So the above are great, until you start running into awkward places like “the Zero Interest Rate bound”, as all the economist hobnobs like to call it (basically, the point where the short-term interest rate is zero), which cuts out option 2. And usually, that happens when the economy is experiencing a bit of a recession (otherwise, everyone would be happily borrowing as much money as possible because a zero-interest rate means that you’re borrowing for free!).
Unfortunately, zero interest rates in a recession don’t compensate the banks for the risk of lending money. AT ALL.
I mean – if you go and put an application in for a mortgage bond, or a new credit card, or anything that involves taking some of the bank’s money, there’s a cruel department somewhere behind the salesperson’s desk that spends its time doing credit assessments on you and the likelihood of you being able (and willing!) to repay what you’ve borrowed. If you’re likely to fail, then they’ll probably refuse to lend money to you. And if you’re moderately risky, maybe they’ll allow you to borrow the money, but you’ll be landed with a giant interest rate.
What’s the general population’s risk factor in a recession?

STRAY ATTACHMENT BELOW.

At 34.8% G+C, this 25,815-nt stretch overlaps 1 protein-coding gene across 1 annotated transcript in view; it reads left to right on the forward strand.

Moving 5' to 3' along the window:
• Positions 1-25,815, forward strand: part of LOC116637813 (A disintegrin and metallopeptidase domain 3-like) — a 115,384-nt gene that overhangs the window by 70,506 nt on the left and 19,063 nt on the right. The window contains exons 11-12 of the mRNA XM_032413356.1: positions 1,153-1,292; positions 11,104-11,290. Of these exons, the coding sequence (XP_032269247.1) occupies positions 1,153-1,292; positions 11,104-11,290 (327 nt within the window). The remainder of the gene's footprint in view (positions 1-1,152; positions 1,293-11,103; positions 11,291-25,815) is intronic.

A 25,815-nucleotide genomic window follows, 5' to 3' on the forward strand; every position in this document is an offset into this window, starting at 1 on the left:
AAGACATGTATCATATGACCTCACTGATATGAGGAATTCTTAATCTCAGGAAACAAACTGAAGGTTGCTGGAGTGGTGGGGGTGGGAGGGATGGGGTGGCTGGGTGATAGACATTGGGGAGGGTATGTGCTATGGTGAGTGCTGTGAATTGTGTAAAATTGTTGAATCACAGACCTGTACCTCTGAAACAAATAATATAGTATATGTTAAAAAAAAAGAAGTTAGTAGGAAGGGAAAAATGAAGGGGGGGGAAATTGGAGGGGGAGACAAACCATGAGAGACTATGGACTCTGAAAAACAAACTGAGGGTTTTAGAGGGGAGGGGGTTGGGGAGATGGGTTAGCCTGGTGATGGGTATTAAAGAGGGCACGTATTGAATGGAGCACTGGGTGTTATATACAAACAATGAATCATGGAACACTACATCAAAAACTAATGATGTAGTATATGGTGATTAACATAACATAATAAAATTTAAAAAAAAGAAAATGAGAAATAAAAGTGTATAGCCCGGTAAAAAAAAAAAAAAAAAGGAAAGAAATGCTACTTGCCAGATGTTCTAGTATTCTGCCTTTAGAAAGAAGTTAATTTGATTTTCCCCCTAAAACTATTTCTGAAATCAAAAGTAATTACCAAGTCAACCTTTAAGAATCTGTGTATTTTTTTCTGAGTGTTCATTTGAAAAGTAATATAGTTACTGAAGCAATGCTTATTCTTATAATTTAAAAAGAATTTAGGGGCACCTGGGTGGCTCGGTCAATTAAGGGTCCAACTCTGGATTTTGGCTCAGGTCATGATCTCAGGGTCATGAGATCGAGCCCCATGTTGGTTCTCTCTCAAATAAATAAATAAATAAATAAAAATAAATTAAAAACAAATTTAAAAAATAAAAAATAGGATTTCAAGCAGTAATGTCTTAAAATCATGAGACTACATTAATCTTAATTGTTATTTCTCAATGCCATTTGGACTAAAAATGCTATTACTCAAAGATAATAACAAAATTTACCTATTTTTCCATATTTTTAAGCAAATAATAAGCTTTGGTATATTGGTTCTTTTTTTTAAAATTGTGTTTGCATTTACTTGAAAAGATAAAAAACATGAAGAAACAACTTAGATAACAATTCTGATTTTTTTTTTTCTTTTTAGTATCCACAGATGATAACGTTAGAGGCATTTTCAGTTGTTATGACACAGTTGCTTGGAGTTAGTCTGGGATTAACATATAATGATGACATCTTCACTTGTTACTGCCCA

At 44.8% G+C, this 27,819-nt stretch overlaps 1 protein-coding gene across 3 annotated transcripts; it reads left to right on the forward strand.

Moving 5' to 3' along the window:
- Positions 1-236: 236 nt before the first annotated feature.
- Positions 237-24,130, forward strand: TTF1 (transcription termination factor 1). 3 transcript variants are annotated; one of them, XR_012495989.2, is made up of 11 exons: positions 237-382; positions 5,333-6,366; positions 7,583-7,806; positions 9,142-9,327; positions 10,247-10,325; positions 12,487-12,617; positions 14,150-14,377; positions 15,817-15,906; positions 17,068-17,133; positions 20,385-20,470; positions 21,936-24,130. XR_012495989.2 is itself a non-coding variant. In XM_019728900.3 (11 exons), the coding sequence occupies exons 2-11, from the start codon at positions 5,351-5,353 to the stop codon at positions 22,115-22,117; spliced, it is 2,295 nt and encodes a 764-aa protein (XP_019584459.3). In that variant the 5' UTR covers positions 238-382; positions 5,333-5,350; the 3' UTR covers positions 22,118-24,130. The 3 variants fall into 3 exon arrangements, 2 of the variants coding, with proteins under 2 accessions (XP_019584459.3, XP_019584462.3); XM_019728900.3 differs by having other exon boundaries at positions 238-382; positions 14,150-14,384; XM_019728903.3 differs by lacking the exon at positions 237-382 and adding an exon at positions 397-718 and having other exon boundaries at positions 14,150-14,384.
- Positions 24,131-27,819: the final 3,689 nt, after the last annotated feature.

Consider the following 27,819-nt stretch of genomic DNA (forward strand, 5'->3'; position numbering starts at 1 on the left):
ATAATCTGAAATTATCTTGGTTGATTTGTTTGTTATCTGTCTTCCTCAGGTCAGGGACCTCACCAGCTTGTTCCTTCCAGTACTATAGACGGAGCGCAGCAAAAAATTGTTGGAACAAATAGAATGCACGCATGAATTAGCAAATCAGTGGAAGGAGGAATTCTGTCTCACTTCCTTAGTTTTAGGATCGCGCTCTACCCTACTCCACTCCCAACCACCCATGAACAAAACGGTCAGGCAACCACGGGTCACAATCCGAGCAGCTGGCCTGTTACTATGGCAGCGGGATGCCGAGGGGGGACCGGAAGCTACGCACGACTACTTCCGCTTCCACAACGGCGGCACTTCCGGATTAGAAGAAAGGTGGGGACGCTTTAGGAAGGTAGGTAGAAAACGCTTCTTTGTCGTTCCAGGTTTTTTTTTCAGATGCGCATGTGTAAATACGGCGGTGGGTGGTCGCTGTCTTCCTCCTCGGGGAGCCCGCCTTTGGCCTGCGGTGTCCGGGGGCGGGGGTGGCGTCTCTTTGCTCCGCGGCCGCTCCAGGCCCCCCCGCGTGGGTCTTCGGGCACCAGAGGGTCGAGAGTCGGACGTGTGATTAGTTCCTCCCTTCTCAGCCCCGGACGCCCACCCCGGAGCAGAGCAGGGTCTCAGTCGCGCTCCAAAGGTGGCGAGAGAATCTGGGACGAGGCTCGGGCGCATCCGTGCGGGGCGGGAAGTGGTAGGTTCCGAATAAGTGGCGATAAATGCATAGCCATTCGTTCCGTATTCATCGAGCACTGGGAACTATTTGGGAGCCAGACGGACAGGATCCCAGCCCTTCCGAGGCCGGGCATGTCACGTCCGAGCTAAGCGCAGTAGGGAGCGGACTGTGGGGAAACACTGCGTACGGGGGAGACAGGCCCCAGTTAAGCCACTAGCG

“Unlikely to pay back; and especially unlikely to pay back when we tell them what interest rate we’d need to charge in order for it to be worth our while”.
In other words: the banks seriously slow down their lending practices, which is the traditional “credit crunch” all said economist hobnobs like to talk about.
And what that means for conventional method 3 above is that the banks are already in excess of their reserve requirements (see my US graph below), so there’s no point in playing with them.
And as for “Open Market Operations”: most Central Banks are not allowed to buy government bonds or treasury bills directly from the government – they have to buy them in the open market from people/institutions that have already bought those bonds/treasury bills. And those folks, in theory, will then use that money to buy more short-term government debt. Which is fine, I guess. Except that most recessionary governments want long-term government debt in order to stimulate for longer periods (without having to be interrupted by pesky repayments of capital).
So playing with money demand is out; and playing with short-term money supply is a bit ineffectual.
What’s a poor Central Banker to do?
Welcome: Quantitative Easing.
So what is it?
Quantitative Easing: when a Central Bank buys long-term financial assets from banks and other financial institutions in order to drive down long-term interest rates.